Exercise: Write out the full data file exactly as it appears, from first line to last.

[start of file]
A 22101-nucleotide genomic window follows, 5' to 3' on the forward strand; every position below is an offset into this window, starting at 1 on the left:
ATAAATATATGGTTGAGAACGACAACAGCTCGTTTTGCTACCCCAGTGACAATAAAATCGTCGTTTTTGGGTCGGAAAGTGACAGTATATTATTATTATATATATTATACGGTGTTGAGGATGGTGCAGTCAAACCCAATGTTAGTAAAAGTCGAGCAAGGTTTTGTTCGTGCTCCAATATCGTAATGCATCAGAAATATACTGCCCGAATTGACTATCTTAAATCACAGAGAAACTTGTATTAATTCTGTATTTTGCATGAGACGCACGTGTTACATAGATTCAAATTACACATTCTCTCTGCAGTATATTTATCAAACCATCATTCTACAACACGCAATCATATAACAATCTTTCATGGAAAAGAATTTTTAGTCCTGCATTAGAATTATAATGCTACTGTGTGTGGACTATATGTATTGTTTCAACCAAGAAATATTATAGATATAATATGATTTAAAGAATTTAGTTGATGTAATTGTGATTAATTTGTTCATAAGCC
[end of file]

A 22101-nucleotide genomic window follows, 5' to 3' on the forward strand; every position below is an offset into this window, starting at 1 on the left:
ATAAATATATGGTTGAGAACGACAACAGCTCGTTTTGCTACCCCAGTGACAATAAAATCGTCGTTTTTGGGTCGGAAAGTGACAGTATATTATTATTATATATATTATACGGTGTTGAGGATGGTGCAGTCAAACCCAATGTTAGTAAAAGTCGAGCAAGGTTTTGTTCGTGCTCCAATATCGTAATGCATCAGAAATATACTGCCCGAATTGACTATCTTAAATCACAGAGAAACTTGTATTAATTCTGTATTTTGCATGAGACGCACGTGTTACATAGATTCAAATTACACATTCTCTCTGCAGTATATTTATCAAACCATCATTCTACAACACGCAATCATATAACAATCTTTCATGGAAAAGAATTTTTAGTCCTGCATTAGAATTATAATGCTACTGTGTGTGGACTATATGTATTGTTTCAACCAAGAAATATTATAGATATAATATGATTTAAAGAATTTAGTTGATGTAATTGTGATTAATTTGTTCATAAGCC